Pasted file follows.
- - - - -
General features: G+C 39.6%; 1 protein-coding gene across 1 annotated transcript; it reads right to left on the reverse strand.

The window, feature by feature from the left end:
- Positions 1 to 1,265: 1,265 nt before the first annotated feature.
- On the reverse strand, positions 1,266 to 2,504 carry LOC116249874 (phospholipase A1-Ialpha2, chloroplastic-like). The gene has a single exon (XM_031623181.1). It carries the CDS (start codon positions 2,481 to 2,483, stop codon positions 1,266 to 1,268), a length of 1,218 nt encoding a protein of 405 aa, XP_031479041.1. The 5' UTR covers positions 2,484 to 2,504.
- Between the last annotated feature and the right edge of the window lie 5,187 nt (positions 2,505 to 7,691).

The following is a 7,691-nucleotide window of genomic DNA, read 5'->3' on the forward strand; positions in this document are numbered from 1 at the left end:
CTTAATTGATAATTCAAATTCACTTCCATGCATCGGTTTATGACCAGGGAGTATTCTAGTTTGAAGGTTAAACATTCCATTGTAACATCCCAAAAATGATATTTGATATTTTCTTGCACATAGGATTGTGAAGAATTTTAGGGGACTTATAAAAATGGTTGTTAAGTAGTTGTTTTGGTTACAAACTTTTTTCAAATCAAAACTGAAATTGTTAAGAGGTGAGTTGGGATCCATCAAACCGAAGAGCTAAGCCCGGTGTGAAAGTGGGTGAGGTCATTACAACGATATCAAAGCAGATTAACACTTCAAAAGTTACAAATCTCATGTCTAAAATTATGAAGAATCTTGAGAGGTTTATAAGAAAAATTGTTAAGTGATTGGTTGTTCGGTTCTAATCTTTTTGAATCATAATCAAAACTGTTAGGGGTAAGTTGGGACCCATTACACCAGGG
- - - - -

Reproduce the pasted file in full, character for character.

General features: G+C 39.6%; 1 protein-coding gene across 1 annotated transcript; it reads right to left on the reverse strand.

The window, feature by feature from the left end:
- Positions 1 to 1,265: 1,265 nt before the first annotated feature.
- On the reverse strand, positions 1,266 to 2,504 carry LOC116249874 (phospholipase A1-Ialpha2, chloroplastic-like). The gene has a single exon (XM_031623181.1). It carries the CDS (start codon positions 2,481 to 2,483, stop codon positions 1,266 to 1,268), a length of 1,218 nt encoding a protein of 405 aa, XP_031479041.1. The 5' UTR covers positions 2,484 to 2,504.
- Between the last annotated feature and the right edge of the window lie 5,187 nt (positions 2,505 to 7,691).

The following is a 7,691-nucleotide window of genomic DNA, read 5'->3' on the forward strand; positions in this document are numbered from 1 at the left end:
CTTAATTGATAATTCAAATTCACTTCCATGCATCGGTTTATGACCAGGGAGTATTCTAGTTTGAAGGTTAAACATTCCATTGTAACATCCCAAAAATGATATTTGATATTTTCTTGCACATAGGATTGTGAAGAATTTTAGGGGACTTATAAAAATGGTTGTTAAGTAGTTGTTTTGGTTACAAACTTTTTTCAAATCAAAACTGAAATTGTTAAGAGGTGAGTTGGGATCCATCAAACCGAAGAGCTAAGCCCGGTGTGAAAGTGGGTGAGGTCATTACAACGATATCAAAGCAGATTAACACTTCAAAAGTTACAAATCTCATGTCTAAAATTATGAAGAATCTTGAGAGGTTTATAAGAAAAATTGTTAAGTGATTGGTTGTTCGGTTCTAATCTTTTTGAATCATAATCAAAACTGTTAGGGGTAAGTTGGGACCCATTACACCAGGG